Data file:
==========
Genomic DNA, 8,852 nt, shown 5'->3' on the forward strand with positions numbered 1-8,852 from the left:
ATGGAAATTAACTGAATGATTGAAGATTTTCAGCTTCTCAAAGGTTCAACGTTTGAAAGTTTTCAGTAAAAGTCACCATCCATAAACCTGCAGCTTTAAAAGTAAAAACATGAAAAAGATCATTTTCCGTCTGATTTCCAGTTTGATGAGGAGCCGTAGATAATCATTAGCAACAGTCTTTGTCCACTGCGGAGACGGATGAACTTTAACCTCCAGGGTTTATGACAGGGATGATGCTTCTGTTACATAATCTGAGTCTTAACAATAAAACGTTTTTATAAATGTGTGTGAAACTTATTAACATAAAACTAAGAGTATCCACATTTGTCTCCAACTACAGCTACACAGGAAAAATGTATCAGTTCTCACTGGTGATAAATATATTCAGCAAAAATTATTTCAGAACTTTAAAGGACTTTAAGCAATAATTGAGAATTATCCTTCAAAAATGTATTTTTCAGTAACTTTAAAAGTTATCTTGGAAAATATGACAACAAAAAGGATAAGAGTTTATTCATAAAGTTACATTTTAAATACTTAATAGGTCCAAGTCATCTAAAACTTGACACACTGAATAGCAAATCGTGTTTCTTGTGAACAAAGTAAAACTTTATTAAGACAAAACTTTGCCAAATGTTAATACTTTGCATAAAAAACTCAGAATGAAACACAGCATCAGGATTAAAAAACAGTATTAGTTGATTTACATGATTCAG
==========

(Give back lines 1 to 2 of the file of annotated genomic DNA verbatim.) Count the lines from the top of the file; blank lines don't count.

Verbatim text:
Genomic DNA, 8,852 nt, shown 5'->3' on the forward strand with positions numbered 1-8,852 from the left:
ATGGAAATTAACTGAATGATTGAAGATTTTCAGCTTCTCAAAGGTTCAACGTTTGAAAGTTTTCAGTAAAAGTCACCATCCATAAACCTGCAGCTTTAAAAGTAAAAACATGAAAAAGATCATTTTCCGTCTGATTTCCAGTTTGATGAGGAGCCGTAGATAATCATTAGCAACAGTCTTTGTCCACTGCGGAGACGGATGAACTTTAACCTCCAGGGTTTATGACAGGGATGATGCTTCTGTTACATAATCTGAGTCTTAACAATAAAACGTTTTTATAAATGTGTGTGAAACTTATTAACATAAAACTAAGAGTATCCACATTTGTCTCCAACTACAGCTACACAGGAAAAATGTATCAGTTCTCACTGGTGATAAATATATTCAGCAAAAATTATTTCAGAACTTTAAAGGACTTTAAGCAATAATTGAGAATTATCCTTCAAAAATGTATTTTTCAGTAACTTTAAAAGTTATCTTGGAAAATATGACAACAAAAAGGATAAGAGTTTATTCATAAAGTTACATTTTAAATACTTAATAGGTCCAAGTCATCTAAAACTTGACACACTGAATAGCAAATCGTGTTTCTTGTGAACAAAGTAAAACTTTATTAAGACAAAACTTTGCCAAATGTTAATACTTTGCATAAAAAACTCAGAATGAAACACAGCATCAGGATTAAAAAACAGTATTAGTTGATTTACATGATTCAG